One day in the fall of 2009, my new friend Arley-Rose Torsone came by my studio in Providence. She was interested in learning to make fonts and I had promised to show her the basics of FontLab. In that initial session, I showed her how to draw beziers and set sidebearings. I drew a few glyphs, and we talked about the qualities of the control characters: what should the shoulders of the n look like? How round should the O be? It didn’t occur to me at that moment that I would eventually expand this font into 48 styles — I was just having fun with a friend.
Time passed, and as I started transitioning to full-time type design, I forced myself to only use my own fonts in my remaining graphic design projects. That meant that I needed a workhorse sans for day-to-day use, and so I started thinking about what that might look like. Like most graphic designers, I had used a lot of Gotham and Neutraface, as well as fonts from Village like National and Galaxie Polaris. I admired the utilitarian qualities of these fonts — hardworking and versatile with just the right amount of personality.
I realized that the sketch from 2009 functioned similarly to these fonts, but with a distinguishing design feature: squared corners instead of a geometric or strictly grotesk construction. In my early days of graphic design I used lots of DIN (it was the early aughts, after all), and that engineered sensibility found its way into aspects of this new font. But Fort was to be a hybrid, somewhere between DIN’s rigid construction and a grotesk’s more organic sensibility.
The closest historical example to Fort that I’ve found is a 1970’s novelty called Heldustry, a mashup of Helvetica’s proportions with Eurostile’s squared curves. Other examples in the realm of squared grotesks are Permanent and Normal Grotesk. Permanent has Helvetica’s 90° terminals, and Normal Grotesk has angled terminals, but with distinct straight segments on the sides of the curves, something I consciously avoided in Fort.
I had recently finished Aero as a collaboration with Chester Jenkins, which had nine styles that dramatically swell from whisper thin to unbelievably black. I wanted to make a Thin weight for Fort as well, and something I always wish I’d done with Router was to make a heavier weight, but Router’s Bold was about as heavy as I could figure out how to draw at the time. With Fort I was able to draw a heavy Black and fairly light (10 unit) Thin.
The italics are subtly redrawn. Because of the squarish rounds in characters like a b d p q, I kept more points in the curves than I normally would. This caused some kinks in interpolation, but I wasn’t happy with the shapes otherwise. In the end you can’t really tell that they’ve been redrawn, but that’s the point — if they hadn’t been redrawn, they’d look wrong.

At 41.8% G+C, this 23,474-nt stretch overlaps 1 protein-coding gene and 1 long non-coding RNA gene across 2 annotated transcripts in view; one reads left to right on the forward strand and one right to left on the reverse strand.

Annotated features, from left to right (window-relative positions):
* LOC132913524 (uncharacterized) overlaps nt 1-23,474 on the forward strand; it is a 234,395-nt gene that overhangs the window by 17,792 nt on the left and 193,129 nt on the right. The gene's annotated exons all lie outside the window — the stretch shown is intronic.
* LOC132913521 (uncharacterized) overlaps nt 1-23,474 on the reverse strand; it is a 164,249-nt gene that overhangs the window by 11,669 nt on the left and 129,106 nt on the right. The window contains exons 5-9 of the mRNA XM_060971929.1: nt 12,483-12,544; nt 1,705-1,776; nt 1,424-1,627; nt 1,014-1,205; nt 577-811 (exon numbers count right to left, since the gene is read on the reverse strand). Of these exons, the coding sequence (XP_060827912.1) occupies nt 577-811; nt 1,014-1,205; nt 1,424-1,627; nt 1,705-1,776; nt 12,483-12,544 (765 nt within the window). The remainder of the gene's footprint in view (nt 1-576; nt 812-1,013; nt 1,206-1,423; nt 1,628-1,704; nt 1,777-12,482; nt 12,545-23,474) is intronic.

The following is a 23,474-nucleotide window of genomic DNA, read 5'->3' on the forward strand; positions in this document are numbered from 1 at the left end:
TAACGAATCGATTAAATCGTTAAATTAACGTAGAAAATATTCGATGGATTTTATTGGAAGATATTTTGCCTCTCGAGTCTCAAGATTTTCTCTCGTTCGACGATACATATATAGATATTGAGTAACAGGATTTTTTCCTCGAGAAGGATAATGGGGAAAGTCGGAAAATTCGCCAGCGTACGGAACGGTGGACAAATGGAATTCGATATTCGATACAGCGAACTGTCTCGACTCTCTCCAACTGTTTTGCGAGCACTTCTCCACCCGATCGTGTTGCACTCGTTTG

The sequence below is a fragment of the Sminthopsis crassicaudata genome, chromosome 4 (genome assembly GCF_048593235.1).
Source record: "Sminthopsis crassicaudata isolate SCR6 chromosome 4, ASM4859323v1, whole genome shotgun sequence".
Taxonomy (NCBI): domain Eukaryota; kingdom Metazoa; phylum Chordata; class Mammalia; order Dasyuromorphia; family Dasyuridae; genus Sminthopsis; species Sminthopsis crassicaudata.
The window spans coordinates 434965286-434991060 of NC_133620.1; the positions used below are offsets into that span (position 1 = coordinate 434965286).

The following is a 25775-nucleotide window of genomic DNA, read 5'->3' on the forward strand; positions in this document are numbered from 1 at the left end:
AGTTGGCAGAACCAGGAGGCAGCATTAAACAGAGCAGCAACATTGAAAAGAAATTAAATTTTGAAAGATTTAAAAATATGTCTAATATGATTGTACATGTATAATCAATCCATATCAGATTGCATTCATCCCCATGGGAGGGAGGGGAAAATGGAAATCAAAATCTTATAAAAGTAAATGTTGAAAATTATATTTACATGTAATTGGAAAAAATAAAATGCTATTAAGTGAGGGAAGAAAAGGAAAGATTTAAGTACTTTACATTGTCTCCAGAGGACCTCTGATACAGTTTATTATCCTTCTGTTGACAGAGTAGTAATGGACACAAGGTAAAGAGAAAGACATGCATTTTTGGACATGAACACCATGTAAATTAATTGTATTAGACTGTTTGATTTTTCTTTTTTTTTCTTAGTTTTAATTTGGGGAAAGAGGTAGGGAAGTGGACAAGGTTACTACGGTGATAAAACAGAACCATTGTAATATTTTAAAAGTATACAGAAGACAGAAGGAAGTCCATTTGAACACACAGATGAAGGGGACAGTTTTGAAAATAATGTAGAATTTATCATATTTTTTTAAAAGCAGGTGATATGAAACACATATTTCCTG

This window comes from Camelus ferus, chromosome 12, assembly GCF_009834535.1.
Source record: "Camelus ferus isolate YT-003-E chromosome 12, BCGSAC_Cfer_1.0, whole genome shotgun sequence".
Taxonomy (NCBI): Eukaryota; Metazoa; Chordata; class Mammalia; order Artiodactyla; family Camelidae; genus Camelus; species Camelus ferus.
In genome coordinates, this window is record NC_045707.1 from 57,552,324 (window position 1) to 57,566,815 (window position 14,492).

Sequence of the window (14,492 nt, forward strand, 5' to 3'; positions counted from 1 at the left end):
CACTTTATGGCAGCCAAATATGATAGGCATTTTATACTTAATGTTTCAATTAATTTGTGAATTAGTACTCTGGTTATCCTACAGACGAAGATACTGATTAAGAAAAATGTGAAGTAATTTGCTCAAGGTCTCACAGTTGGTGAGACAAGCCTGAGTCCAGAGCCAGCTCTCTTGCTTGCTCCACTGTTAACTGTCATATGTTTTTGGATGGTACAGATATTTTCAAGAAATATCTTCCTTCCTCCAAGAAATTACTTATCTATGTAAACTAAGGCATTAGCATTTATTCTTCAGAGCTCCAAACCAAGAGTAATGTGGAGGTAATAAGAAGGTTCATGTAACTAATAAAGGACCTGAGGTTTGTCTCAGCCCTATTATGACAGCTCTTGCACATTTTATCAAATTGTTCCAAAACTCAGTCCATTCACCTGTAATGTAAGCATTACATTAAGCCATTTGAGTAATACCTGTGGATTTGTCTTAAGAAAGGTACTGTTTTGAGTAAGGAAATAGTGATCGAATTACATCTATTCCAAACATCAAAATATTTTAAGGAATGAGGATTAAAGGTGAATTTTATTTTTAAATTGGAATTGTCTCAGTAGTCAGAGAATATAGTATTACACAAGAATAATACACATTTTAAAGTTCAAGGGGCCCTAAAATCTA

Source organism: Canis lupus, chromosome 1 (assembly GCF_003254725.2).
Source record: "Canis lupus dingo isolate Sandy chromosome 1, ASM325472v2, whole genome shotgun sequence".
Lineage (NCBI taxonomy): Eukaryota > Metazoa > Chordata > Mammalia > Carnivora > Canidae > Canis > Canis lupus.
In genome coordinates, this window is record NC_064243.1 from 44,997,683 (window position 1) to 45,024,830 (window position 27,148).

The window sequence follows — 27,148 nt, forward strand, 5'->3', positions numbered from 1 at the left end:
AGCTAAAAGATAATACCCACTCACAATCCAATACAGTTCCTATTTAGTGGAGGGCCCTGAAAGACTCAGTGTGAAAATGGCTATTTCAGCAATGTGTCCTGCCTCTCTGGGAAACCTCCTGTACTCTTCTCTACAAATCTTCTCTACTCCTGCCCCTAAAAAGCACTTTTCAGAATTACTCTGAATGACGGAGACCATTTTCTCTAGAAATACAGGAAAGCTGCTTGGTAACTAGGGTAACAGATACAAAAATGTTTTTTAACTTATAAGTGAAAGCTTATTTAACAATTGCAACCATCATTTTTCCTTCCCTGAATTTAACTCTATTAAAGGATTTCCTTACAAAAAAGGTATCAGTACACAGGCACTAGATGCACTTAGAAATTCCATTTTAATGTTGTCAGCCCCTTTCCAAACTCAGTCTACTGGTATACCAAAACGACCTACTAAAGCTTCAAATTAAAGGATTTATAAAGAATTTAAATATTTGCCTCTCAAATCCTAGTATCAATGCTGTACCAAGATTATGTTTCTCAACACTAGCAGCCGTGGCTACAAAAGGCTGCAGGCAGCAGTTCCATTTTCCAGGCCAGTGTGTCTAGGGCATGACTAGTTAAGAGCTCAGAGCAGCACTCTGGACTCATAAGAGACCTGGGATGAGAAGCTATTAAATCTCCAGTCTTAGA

The first use of Fort was for an art book (including a special strike-out version) by Adam Lucas, then a grad-student at RISD. It was also used by Pentagram in a prospectus for UPenn Design. This was my first lesson in the benefit of having designers use my in-progress fonts, something that has always helped make them better. Through the process, I realized that the overshoot (the distance the curves go below the baseline and above the cap/x-height) was a little too aggressive in early drafts, and that the x-height needed to be larger in the bolder weights. I also added some typographic niceties like old style figures and alternate characters for the G K k a y.
I finally finished the fonts in the summer of 2012, shortly after joining Village as a full foundry member. A year or so later, I started getting requests for condensed styles, so I did some preliminary tests. I thought it would be pretty straightforward: just scale the fonts horizontally and compensate by adding weight. Early on, a type design mentor had told me that +/- 1 unit in a condensed font can make all the difference. I didn’t see how that was possible then, but it became clear as I started building the full family of alternate widths. Perhaps because the curves were already ‘squarish,’ I didn’t find it necessary to add straight segments to the sides of the curves, a common feature in condensed fonts.
I first ‘completed’ the new widths of Fort for AFAR magazine, but rethought the range of widths shortly after. I decided my Condensed wasn’t narrow enough to really differentiate from the regular width. I also redrew many of the characters, realizing that as a font gets more condensed, open forms like the C G S need to close up more, otherwise feeling too open. I cut the middle width and create a much narrower version and named that ‘X-Condensed’.
AFAR wanted italics for all the styles, and I debated whether to draw italics for the new XCondensed weight. Almost on a dare from a type-designer friend, I knuckled through it and drew the italics for all the widths. It would have felt unbalanced not to, and in the end, I’m glad I made them. I think narrow italics can be useful, and are a worthwhile addition to an underserved part of the typographic spectrum.
Fort X-Condensed Styles
Fort X-Condensed is available in eight feature-rich weights in Roman and Italic.
V1.0—Initial release version; 2014.06
Standard licensing: OTF (CFF-flavored OpenType)
Web font licensing: WOFF, EOT & SVG
Dynamic embedding licensing: OTF (CFF-flavored OpenType)
Other formats available upon request.